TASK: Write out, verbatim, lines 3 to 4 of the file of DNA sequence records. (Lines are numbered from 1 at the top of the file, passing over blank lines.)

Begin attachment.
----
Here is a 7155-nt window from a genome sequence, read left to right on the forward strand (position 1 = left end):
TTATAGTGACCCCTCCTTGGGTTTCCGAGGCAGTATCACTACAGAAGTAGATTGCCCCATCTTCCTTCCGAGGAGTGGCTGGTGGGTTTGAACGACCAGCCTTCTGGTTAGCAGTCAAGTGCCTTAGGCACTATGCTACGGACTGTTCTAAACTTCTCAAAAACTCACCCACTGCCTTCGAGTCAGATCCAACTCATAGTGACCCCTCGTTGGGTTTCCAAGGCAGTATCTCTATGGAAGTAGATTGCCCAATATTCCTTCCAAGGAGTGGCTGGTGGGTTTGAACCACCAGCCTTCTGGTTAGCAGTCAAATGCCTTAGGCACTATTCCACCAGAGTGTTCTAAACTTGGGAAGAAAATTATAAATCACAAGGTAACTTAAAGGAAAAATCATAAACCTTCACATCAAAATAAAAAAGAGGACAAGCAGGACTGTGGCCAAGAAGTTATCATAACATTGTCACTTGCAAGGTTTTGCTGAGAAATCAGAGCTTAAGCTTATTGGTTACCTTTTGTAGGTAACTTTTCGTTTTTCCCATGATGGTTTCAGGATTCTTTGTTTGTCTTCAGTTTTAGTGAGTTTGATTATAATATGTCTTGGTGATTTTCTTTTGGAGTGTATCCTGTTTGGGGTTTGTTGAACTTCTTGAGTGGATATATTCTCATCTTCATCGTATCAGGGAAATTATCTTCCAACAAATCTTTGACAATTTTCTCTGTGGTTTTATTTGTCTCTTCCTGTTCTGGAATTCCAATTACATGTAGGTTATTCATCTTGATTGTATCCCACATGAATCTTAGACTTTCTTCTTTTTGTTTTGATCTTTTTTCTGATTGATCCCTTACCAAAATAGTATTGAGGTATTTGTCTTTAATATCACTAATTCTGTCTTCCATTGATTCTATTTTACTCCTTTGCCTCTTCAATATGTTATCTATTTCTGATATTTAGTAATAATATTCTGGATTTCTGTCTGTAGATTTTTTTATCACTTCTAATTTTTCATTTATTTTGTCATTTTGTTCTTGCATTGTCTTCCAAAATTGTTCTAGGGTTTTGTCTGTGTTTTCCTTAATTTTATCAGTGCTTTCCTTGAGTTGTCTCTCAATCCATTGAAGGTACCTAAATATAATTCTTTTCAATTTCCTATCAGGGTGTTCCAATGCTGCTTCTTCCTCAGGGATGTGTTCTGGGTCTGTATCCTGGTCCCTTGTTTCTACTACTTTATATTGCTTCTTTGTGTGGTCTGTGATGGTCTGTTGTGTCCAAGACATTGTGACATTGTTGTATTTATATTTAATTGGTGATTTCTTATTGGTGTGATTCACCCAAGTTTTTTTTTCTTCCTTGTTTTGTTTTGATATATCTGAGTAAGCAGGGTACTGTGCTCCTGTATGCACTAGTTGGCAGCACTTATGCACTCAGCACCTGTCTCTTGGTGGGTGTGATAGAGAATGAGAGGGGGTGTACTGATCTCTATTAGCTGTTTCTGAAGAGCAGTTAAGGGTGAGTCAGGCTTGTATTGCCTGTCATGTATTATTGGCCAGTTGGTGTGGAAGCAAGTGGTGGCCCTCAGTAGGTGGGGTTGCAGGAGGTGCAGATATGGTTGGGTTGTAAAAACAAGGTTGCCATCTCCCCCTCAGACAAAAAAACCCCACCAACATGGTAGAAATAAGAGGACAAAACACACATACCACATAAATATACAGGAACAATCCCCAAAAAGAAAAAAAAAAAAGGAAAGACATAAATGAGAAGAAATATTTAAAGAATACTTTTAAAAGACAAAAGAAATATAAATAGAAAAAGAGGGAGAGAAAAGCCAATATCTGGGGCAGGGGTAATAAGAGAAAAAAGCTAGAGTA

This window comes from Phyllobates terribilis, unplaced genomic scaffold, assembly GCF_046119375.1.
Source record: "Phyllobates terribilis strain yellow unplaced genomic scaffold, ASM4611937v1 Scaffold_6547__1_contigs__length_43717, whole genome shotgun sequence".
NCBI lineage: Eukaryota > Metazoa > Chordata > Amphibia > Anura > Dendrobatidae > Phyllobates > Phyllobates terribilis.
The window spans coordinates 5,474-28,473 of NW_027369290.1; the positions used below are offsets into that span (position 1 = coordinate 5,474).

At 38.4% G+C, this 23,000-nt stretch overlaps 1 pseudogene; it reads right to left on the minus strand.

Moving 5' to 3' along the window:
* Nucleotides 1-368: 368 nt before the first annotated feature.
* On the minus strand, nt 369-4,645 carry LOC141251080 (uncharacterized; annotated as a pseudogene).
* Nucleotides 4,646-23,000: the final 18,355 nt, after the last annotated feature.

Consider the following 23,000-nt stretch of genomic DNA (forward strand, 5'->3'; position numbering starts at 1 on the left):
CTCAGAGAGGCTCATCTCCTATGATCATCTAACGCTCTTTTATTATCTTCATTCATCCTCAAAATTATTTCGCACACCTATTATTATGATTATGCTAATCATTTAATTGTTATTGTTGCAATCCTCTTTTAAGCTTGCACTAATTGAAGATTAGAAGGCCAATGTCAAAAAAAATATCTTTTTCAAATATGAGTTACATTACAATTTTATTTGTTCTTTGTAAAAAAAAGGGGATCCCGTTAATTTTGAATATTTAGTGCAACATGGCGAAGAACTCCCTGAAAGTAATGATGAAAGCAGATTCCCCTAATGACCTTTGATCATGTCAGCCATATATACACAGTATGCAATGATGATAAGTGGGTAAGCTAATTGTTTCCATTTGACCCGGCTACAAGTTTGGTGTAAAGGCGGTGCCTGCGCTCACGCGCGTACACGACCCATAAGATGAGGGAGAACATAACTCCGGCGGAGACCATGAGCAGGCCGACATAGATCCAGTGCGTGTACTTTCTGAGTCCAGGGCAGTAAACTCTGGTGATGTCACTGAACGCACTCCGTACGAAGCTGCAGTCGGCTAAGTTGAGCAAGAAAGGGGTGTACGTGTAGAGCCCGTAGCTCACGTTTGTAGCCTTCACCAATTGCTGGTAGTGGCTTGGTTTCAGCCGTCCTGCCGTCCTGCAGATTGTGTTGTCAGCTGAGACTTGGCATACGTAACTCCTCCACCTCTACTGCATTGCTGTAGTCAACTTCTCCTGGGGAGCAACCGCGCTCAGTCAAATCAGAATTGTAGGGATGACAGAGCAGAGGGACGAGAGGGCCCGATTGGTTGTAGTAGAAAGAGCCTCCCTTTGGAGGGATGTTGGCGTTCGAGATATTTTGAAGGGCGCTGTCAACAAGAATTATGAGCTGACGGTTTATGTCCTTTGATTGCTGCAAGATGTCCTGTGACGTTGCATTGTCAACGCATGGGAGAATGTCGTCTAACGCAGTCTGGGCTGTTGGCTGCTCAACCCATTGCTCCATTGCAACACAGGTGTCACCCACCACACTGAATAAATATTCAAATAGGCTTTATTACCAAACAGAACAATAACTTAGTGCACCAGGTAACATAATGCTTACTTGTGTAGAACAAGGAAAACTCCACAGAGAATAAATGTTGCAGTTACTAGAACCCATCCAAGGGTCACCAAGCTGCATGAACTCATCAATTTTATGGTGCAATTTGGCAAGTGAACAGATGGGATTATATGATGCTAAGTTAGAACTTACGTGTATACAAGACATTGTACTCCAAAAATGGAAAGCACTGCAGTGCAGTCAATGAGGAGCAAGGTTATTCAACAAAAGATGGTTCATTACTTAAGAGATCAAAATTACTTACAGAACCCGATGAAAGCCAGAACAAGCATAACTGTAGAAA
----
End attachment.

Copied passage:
This window comes from Phyllobates terribilis, unplaced genomic scaffold, assembly GCF_046119375.1.
Source record: "Phyllobates terribilis strain yellow unplaced genomic scaffold, ASM4611937v1 Scaffold_6547__1_contigs__length_43717, whole genome shotgun sequence".